A noticeable shift in the air occurs a few minutes’ walk from the Silver Pavilion, passing by rows of ordinary homes (not on the Philosopher’s Path, part of the Getting Lost Path) heading south when the trees of Hōnen-in Temple appear. It strikes the senses immediately, the crispness of the air and the ionic air change in energy, the smell, the tingle. There are magical spots all around Kyoto, many to be found along and nearby the Philosopher’s Path, yet none is as serene as Hōnen-in. It’s one of Kyoto’s hidden gems.

Hōnen (1133-1212) was an extremely important Buddhist figure and the temple bears his name. Once, I stood enraptured for many minutes before a hanging scroll depicting Hōnen; a simple portrait it was, yet never before have I seen a face so full of compassion, light, and sheer contentment. That same energy fills the space of Hōnen-in. Walk up the stone steps from sunlit lightness into a moody shaded grove and in the distance is The Gate. Beaming from its open wooden doors is a radiant light that is heavenly. The stone path leading to the thatched gate is uneven, for a reason. You’ll figure it out.

A gate is always another metaphor in Japan, passing from one world to the next, from the mundane daily existence to a silky world of divinity and beauty. There are always two long rectangular sand mounds upon descending the other side of the Hōnen gate where a theme of water is always seen. These are called Byakusadan. The message from Byakusadan is that you walk between the two mounds in order to ‘use’ the water to cleanse your body, mind and spirit. Next, wander about the very small compound and you might even find a small block that says, ‘Listen, Think, Accept, Practice, Believe’—but not necessarily in that order. I believed once that if I left my new bicycle unlocked at Hōnen-in in the height of the autumn tourist season that it would still be there when I returned. It was.

Picture 5 Honen-in by Robert Yellin (Medium)

Hōnen-in by Robert Yellin

Hōnen-in is not a tourist place to see things per se, but a space to feel, to sense the magic of shadows and light, man entwined with nature, the ‘now’ connected to all time. My brother visited once and was amazed at the ‘quality of the silence’ and noted that silence is not simply the absence of noise. There’s a vibration to silence that one can sense. Maybe it’s the spirit of Hōnen himself.

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Text and photographs by Robert Yellin. To read the rest of this story, download our book here: Deep Kyoto:Walks.


DeepKyoto-cover-0423-finalAbout Deep Kyoto: Walks

Deep Kyoto: Walks is an independently produced anthology of meditative strolls, rambles, hikes and ambles around Japan’s ancient capital. All of the writers and artists involved in this project have lived and worked in Kyoto for many years and know it intimately. The book is in part a literary tribute to the city that they love and in part a tribute to the art of walking for its own sake.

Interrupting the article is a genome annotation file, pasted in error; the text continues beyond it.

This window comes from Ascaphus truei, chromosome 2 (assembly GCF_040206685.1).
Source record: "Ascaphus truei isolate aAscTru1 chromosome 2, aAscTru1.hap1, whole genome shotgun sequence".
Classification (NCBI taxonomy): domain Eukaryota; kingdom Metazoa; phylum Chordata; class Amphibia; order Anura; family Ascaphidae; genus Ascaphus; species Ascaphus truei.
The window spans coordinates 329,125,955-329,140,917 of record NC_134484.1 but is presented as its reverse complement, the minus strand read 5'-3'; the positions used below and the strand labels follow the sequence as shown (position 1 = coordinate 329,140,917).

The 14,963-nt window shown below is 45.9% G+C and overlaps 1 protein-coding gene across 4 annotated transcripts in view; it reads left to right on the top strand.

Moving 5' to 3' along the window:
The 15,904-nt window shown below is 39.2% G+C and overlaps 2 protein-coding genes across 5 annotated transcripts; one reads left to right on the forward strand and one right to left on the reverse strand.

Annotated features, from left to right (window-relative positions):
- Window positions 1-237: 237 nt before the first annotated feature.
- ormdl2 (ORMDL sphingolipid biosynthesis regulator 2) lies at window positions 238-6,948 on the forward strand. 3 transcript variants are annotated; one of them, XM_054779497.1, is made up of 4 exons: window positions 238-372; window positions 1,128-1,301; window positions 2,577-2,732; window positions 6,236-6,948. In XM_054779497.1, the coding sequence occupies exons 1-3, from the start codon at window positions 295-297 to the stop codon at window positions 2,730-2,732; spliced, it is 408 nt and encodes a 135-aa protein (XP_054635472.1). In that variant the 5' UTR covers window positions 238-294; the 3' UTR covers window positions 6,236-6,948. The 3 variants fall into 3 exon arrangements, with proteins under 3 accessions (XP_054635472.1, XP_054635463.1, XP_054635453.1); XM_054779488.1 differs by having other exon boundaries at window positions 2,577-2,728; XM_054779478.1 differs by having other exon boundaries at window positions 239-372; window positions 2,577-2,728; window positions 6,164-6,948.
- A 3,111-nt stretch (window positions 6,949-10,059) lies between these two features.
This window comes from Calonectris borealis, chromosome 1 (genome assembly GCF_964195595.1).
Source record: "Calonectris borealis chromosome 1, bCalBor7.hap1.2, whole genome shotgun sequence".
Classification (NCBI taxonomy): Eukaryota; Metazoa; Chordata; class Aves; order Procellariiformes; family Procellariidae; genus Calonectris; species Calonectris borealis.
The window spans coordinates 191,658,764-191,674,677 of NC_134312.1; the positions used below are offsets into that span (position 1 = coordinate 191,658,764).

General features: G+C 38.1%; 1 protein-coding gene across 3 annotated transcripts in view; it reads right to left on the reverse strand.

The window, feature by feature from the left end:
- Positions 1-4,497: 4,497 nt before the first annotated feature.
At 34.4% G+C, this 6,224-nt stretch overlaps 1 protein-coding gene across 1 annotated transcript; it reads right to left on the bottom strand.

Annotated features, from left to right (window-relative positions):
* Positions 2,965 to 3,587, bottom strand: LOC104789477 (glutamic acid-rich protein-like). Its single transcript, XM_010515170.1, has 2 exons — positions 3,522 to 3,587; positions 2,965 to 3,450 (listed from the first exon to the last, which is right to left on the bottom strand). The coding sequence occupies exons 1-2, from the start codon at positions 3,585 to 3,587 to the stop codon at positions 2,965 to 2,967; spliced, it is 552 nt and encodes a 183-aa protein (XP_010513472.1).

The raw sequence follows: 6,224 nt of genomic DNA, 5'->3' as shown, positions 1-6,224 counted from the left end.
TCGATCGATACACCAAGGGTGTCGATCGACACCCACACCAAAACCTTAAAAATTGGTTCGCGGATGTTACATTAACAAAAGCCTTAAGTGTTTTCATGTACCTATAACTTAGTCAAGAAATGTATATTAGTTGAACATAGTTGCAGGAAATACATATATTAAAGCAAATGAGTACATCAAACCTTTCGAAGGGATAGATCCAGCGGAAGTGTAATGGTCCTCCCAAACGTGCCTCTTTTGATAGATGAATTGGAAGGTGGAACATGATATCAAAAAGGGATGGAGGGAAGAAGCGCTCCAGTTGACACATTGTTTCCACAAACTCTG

About Robert Yellin
Robert YellinRobert Yellin is an American Japanese ceramics specialist who has resided in Japan since 1984. He writes regularly on Japanese ceramics in numerous publications. For ten years he wrote the “Ceramic Scene” column for the Japan Times, the largest English newspaper in Japan. His articles have also appeared in Daruma magazine, WINDS magazine, Ceramics Art & Perception, and Asian Art Newspaper. Robert is the author of Yakimono Sanka published by Kogei Shuppan, a book about sake utensils which was later translated into English under the title Ode to Pottery, Sake Cups and Flasks. He is a member of the Japan Ceramics Society (Nihon Toji Kyokai) and his articles have appeared in its monthly publication Tohsetsu.
Robert owns and runs Robert Yellin Yakimono Gallery in Kyoto in addition to an informational website: www.e-yakimono.net, and an online Japanese ceramic art gallery: www.japanesepottery.com. Robert is available to give lectures and lead tours dealing with Japanese ceramics.

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To learn more about Deep Kyoto: Walks please check the following links:
About the Book
Extracts
Reviews
Videos
Interviews

Ghosts, Monkeys & Other Neighbours – An Excerpt from Deep Kyoto: Walks

14.Corrugated Politicians

Corrugated Politicians

Today I am posting a short excerpt from our ebook Deep Kyoto: Walks. In Ghosts, Monkeys & Other Neighbours, Bridget Scott meditates on her personal connection to her neighborhood on a well-worn stroll from Shisen-dō to Manshu-in…

In Kyoto, the act of walking itself has taken on a new meaning for me. This awareness began over twenty years ago with my first butoh class: feel your feet moving on the earth, I was told. In my shiatsu training I began connecting my whole body to the earth through my feet. In my traditional Japanese dance training, I step with each breath guided by my departed teacher’s taped voice. In the main hall at Shisendo, in our zazen group, we walk after sitting for forty minutes, as we inhale and exhale. Continue reading